Bas Krins
Being a Biblically faithful Christian today.

Jezus en Jona in de storm

The similarities between Jonah and Jesus


It should come as no surprise that in the New Testament we see clear examples of a Hebrew way of presenting histories. The writers were Jews, except for Luke. And a large part of the recipients were Jews. So we can expect that the way the Gospels, for example, portray the history of Jesus is steeped in Jewish culture.
A clear example of Hebrew history is that events are told in such a way that the attentive reader cannot help but think back to a previous time when something similar happened. And if we then place the two histories side by side, the idea is to look for the differences, because there is a message in that.
In this article we will look at the story of Jesus calming a storm on the Sea of ​​Galilee in this way. We find this history in Mark 4.

Jesus calms a storm – Jonah calms a storm

The history of Jesus has many similarities with the history we find in Jonah 1. Below is a brief overview of the similarities:
- Jonah wants to make a crossing; Jesus goes to the other side
- In both cases a violent storm arises
- Jonah's ship fills with water; with Jesus the ship is in danger of sinking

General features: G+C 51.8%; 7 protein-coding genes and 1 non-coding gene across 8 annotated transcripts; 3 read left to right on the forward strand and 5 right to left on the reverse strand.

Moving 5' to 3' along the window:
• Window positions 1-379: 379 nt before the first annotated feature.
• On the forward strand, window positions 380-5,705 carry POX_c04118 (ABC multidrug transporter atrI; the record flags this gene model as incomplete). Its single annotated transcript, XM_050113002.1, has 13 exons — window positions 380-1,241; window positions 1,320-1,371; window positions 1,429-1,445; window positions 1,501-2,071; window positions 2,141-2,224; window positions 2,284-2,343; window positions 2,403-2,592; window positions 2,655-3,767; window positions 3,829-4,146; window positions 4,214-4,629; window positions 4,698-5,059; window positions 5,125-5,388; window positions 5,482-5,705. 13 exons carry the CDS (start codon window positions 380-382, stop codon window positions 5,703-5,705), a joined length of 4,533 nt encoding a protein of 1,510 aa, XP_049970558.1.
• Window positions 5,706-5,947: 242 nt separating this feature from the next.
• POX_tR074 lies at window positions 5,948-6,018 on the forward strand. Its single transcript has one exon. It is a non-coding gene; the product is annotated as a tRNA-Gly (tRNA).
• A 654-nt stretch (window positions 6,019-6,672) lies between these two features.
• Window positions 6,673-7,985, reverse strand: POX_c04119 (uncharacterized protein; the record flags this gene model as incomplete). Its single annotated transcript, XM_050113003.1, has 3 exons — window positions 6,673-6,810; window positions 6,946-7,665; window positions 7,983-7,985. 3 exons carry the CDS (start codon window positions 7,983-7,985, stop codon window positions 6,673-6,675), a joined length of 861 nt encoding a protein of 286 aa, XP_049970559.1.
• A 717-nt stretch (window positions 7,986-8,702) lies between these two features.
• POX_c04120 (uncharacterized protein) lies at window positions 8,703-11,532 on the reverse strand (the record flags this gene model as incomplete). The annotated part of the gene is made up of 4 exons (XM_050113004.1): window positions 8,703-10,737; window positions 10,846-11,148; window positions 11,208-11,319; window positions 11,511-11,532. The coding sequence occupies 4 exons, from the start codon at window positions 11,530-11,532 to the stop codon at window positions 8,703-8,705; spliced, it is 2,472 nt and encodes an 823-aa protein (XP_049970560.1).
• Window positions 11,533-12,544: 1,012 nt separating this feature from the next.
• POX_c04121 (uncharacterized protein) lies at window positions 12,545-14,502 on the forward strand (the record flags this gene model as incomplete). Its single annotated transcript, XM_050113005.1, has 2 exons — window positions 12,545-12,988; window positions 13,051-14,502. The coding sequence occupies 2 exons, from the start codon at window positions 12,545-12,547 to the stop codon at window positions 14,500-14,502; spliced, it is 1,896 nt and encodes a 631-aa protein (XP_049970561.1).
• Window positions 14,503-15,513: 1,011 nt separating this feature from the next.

- Jonah was sleeping in the hold of the boat; Jesus was sleeping in the back
- Jonah is awakened by the others on the ship; Jesus is awakened by His disciples
- In both cases they indicate that the ship is in danger of sinking
- After the storm has subsided, in both cases people are impressed by the power of God/Jesus
It is clear that Mark wants to remind readers of the story of Jonah. And if we read carefully, two differences stand out. In the case of Jonah we see that the bystanders see the hand of God and believe Him. However, the disciples are admonished by Jesus and asked why they still do not believe. They should have realized when the storm arose that Jesus is mightier than this storm.
But there is also a second difference. Jonah was willing to sacrifice himself to stop the storm and save the life of the other person on board. However, in the end God provided salvation and Jonah was spared. Jesus was able to calm the storm Himself. This makes it clear that He is greater than Jonah. But we also see a foreshadowing to the end of the Gospel. For Jesus did sacrifice Himself for our sake.
We cannot help but think of Jesus' comment in Matt. 12:39-41 about the sign of Jonah. As Jonah was three days and nights in the great fish, so Jesus was three days in the grave. Jonah was saved by God's intervention. Jesus is our salvation if we believe in Him.

Final note

The story in which Jesus calms the storm on the Sea of ​​Galilee is more than a miracle in which the power of Jesus becomes visible. Above all, it is a call to readers to consider whether they are willing to accept that Jesus is the Messiah who gave His life for the salvation of all who believe in Him. This message is underlined because the writer's choice of words invites the reader to draw a parallel with the story of Jonah. This is a typical example of a Hebrew way of telling.